There are important things to consider before undertaking the task of replacing Windows with Linux, which will save you time and energy further down the line.
Are you a technical user yourself?
If so, I’m assuming you’re doing this for yourself – great! I’m sure you are as excited as the next Linux geek to be doing this, and that you’ve thought out your own reasons. Far from me to stop you.
Are you a non-technical user?
If you are looking to make the jump from Windows to Linux, may I firstly say, congratulations on the choice! Secondly, however, please note a few of things beforehand:
- Linux is not Windows. Normally, you cannot run exactly the same programs you did as you used under Windows – namely the most popular Microsoft Office, Adobe Photoshop and Internet Explorer, or any other software intended for Windows only.
- Linux does however provide some tools to try and force Windows applications to run, but it’s not foolproof – Internet Explorer can be made to run, and some have had success getting Microsoft Office to be usable. Adobe Suite has proven problematic.
- The best thing to do, however, is to use their Free Software equivalents: LibreOffice in lieu of MS Office (note that LibreOffice is available for WIndows too!), Firefox in lieu of Internet Explorer; and the GNU Image Manipulation Program (aka The GIMP) in lieu of Photoshop.
- There are myriad other programs, readily and Freely available to you on secure online software repositories, accessible straight from your computer’s software manager. Some of them, like LibreOffice, are available to you on Windows too, but most are Linux-only!
- You may want to have a technically savvy person help you during your switch over time, as you will doubtless have many questions. Having a helping hand is always beneficial, and migrating incorrectly might cause you to loose data. Again, Linux is not Windows, and whilst it should be easy for you to use once installed, you need to have a lengthy talk about what the differences actually are.
Are you migrating a non-technical user?
Here be dragons. Before you migrate them, you have to absolutely clear that
- they will not be getting Windows. Even with Wine, programs they used under Windows will not always run perfectly
- they will be getting a whole new system, that runs a ton of other programs, some of which very similar to the Windows programs they’re used to
Also, this is a conversation to have at length with them – not something to be telling them as you insert the installer DVD into the drive. It will be such a change for them that it’ll be as strenuous a decision as to whether to move homes – minus the money, but with all other practical considerations, in terms of change.
Remember also that with non-rolling releases, you will need to reinstall the OS from time to time, so ongoing maintenance is to be considered. Most pertinently, make sure you do separate the /home directory to a new partition.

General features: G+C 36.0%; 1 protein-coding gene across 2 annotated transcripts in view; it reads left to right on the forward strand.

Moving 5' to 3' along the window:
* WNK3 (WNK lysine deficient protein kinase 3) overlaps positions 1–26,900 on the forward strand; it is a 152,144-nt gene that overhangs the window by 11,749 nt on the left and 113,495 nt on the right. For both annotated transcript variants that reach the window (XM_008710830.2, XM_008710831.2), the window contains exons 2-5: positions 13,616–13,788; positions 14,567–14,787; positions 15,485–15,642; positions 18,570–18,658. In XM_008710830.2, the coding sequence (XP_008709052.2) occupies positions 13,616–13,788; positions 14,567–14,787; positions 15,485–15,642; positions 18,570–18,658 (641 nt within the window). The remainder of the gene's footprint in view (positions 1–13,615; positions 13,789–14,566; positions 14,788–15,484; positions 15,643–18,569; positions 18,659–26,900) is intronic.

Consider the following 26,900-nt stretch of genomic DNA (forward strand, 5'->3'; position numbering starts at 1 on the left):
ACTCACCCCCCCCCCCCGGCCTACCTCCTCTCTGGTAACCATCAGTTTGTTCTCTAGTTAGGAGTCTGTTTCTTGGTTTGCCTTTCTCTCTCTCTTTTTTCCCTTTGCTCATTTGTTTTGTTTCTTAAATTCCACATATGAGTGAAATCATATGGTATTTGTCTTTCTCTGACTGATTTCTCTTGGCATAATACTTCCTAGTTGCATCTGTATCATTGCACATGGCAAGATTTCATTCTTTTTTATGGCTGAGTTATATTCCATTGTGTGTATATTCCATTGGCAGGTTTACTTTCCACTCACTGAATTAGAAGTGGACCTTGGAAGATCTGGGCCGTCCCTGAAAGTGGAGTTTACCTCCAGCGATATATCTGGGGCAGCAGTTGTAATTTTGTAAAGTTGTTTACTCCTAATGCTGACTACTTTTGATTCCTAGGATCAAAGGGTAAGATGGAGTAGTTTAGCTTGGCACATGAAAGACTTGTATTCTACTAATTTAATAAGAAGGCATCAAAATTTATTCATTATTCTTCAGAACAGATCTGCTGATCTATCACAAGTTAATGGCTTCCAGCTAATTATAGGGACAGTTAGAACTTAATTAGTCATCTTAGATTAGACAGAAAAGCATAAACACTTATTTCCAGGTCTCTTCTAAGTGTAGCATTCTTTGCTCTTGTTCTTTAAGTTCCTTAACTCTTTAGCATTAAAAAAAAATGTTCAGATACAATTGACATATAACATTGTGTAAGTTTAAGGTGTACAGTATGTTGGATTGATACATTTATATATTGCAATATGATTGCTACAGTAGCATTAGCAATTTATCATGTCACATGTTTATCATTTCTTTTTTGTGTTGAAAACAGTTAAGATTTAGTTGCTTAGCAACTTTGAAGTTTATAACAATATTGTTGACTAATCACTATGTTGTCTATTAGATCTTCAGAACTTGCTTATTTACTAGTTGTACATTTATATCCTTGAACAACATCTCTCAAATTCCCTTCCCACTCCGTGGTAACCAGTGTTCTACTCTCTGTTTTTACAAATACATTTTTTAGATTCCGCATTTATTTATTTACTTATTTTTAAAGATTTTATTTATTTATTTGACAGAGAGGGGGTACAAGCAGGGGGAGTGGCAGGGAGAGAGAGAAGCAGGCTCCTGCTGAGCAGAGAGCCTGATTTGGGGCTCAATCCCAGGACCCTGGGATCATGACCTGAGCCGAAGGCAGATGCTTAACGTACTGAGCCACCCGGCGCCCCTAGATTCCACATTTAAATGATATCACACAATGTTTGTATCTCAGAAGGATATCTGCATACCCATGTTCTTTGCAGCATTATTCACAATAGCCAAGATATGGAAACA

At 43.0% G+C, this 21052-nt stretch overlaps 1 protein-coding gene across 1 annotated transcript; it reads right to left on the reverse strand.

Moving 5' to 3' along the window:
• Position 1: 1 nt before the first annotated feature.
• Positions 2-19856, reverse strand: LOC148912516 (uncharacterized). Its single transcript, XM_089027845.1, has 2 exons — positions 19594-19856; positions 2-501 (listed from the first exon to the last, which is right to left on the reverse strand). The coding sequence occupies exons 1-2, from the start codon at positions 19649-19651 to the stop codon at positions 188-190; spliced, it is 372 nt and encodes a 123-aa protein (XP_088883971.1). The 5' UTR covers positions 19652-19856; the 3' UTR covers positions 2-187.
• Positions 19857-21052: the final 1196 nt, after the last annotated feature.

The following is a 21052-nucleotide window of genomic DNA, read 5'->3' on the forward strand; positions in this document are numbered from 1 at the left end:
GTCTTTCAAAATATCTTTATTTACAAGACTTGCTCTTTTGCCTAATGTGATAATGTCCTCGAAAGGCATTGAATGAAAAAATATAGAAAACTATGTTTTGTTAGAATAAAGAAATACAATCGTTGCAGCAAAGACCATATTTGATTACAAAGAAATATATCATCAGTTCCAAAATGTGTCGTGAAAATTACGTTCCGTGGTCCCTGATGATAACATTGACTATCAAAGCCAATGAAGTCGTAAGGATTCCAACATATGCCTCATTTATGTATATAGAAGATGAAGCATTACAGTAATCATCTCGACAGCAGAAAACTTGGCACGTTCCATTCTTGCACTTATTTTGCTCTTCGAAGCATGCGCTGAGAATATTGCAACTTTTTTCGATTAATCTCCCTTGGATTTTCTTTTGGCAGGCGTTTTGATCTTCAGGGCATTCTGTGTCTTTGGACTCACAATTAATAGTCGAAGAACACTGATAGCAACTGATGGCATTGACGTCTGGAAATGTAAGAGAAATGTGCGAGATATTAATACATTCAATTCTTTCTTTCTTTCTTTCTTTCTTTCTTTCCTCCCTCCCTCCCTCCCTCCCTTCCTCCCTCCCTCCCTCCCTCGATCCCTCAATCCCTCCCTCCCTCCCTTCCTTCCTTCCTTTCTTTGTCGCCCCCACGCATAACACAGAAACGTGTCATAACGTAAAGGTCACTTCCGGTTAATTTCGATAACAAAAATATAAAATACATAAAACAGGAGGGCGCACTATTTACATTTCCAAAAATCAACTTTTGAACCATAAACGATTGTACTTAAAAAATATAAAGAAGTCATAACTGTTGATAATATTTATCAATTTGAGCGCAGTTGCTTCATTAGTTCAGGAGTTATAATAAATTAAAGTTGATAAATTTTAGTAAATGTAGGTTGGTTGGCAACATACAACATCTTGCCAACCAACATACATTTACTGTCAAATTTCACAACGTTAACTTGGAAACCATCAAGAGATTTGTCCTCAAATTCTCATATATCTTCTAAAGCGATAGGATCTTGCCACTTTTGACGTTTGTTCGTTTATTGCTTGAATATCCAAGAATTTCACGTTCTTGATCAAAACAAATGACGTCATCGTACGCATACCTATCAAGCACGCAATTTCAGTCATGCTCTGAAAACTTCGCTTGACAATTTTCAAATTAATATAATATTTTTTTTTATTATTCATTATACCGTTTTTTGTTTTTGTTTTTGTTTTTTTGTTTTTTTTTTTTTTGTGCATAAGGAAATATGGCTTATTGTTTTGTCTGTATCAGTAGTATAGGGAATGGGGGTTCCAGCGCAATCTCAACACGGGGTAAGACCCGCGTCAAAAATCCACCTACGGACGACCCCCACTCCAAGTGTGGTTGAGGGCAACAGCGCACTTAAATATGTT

What about Mac OS X?
Apple are a tricky bunch. They’re making sure nobody other than them can fully support an alternative OS on the machines they build, so at the current point in time, switching a Mac to Linux is a bit more involved…
What are the reasons to switch?
With the above out of the way, what are the arguments to switch indeed?
- Windows is the most targeted system for system crackers, aka Black-Hat hackers – the ones who want to mess with you. Linux systems are targeted far less, if at all, and benefit from being able to install software from trusted sources only.
- Windows XP will soon be abandoned Microsoft, Windows Vista has already been abandoned. They are even more at risk from attackers, and software vendors are less likely to service XP – including antivirus vendors – and you need to pay for every upgrade to later versions of Windows, as well as for new anti-virus software. 99% of Linux systems are free($) so you can switch anytime.
- Linux was originally designed and built as a business system expecting to be on a network, with all the security implications that this would bring, from the ground up. Windows was not built with security and networks in the initial design, and much of its security design and tools still reflects this today.
- Linux benefits from the existence of a large amount of software developed specifically for that platform, freely available and provided by a central trusted source, namely the distributor’s application store, or software repository
- All that software is free($) as well as free from restrictions (libre)
- So no need to go looking for cracked software of dubious origin (probably modified by Black-Hat hackers)
- You can teach yourself computing on these systems, at no cost
- You can teach yourself how to set up business-grade systems at no cost – as in, exactly the same systems as a large corporation would use. You can’t do that on Mac or Windows at no cost.